Like Huffstickler, Walker did not rely heavily on these types of services in the past. “I would traditionally use conference calls or short person-to-person contact,” he explained. “Now we have people from the same location conferencing from their office most significantly so that we can share screens and update/present information to the group without violating the social distancing standard.”
At Heritage Marble & Tile in Mill Valley, Calif., the company has adopted Google Duo to communicate as a company. Martin Brookes, founder and president, has been attending many webinars regarding the Paycheck Protection Program and felt that they have given, for the most part, “sufficient information to guide me through the process.”
He noted he recently attended an NTCA webinar that had record attendance. “I see this continuing for the foreseeable future,” he said. “This is good news in the uncertain times we are living in. Social distancing has its challenges and people are just looking for ways to keep social given that their regular channels have broken down. It’s important for mental health to do this and feel connected to a community of some kind. I believe NTCA provided this. I posted a video in the NTCA Members Only Facebook group when the PPP was released and pointed members toward the paperwork to try to fill out as quickly as possible.”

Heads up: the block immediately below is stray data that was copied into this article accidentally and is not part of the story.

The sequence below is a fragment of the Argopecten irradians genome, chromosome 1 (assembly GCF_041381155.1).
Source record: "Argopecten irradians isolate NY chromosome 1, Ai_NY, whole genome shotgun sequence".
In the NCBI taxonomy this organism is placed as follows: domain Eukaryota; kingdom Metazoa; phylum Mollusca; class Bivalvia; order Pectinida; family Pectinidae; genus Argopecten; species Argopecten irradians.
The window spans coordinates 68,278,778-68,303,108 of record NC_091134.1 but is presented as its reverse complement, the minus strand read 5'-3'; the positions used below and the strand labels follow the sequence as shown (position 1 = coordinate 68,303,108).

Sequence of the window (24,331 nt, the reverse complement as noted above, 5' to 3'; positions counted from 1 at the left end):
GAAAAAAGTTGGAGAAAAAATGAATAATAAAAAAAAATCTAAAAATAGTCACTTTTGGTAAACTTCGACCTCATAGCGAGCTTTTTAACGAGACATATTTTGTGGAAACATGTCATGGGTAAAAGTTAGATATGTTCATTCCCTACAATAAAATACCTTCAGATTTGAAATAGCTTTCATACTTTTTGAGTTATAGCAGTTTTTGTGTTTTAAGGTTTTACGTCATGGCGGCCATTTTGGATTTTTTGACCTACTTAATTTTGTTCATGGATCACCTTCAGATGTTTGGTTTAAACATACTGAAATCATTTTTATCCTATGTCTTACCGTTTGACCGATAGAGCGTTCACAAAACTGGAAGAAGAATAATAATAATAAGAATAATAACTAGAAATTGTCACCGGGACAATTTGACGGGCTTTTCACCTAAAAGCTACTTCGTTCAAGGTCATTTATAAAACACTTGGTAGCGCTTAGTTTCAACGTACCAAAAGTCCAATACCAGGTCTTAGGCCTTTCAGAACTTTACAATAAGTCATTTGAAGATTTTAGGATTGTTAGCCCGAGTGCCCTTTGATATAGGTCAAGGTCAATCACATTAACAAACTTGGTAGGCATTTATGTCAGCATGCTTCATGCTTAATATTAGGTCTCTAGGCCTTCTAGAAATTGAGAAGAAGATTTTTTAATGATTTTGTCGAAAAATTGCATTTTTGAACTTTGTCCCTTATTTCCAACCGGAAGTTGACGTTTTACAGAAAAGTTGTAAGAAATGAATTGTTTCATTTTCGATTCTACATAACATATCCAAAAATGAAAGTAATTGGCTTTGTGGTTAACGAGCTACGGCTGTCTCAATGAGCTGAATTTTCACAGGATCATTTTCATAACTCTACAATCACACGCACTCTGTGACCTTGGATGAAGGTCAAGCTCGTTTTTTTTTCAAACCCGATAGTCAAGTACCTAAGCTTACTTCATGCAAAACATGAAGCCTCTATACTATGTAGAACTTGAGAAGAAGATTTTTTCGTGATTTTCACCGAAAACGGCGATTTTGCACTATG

Dan Welch, CEO, Welch Tile & Marble in Kent City, Mich., said the company has been using Zoom for over two years with consultants from out of the country, while BombBomb is new to the firm. “We’ve had it for two weeks and we’re just starting to get the hang of it,” he said. “I have been using Microsoft to finalize our apprenticeship program for six months. All work well and take some time to get used to, and all are being used at a larger level after the COVID-19 outbreak. Zoom and Microsoft are great to record the meeting and make notes when the meeting is over. Both are much better forms of communication because you can see the body language.”